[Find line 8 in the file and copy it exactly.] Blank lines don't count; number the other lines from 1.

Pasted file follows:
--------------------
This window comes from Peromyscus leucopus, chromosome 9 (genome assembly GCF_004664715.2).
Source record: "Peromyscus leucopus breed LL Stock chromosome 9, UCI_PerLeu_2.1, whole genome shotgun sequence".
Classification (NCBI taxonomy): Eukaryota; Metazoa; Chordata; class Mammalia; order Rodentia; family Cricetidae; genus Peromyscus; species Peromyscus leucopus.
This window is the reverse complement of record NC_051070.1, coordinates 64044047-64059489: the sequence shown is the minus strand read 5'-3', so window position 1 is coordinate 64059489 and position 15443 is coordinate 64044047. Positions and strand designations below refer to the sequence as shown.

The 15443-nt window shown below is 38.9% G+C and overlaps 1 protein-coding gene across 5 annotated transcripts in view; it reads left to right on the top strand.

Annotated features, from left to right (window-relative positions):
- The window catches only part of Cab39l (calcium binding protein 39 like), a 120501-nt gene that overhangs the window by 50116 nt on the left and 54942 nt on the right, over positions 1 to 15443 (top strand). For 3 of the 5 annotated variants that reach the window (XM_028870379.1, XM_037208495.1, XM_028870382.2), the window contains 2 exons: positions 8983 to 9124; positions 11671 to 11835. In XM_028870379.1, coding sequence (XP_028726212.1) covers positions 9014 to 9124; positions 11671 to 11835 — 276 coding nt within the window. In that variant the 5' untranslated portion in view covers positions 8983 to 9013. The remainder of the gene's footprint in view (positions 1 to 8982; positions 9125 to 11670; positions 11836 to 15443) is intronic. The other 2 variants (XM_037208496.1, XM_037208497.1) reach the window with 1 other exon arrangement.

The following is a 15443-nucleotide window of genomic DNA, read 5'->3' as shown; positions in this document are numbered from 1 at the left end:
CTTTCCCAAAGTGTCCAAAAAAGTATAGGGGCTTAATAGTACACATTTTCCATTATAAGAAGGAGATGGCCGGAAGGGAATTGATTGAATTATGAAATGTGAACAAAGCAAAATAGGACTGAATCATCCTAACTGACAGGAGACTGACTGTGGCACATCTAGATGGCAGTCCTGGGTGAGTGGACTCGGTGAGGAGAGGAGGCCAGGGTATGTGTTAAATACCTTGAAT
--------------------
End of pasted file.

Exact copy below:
The following is a 15443-nucleotide window of genomic DNA, read 5'->3' as shown; positions in this document are numbered from 1 at the left end: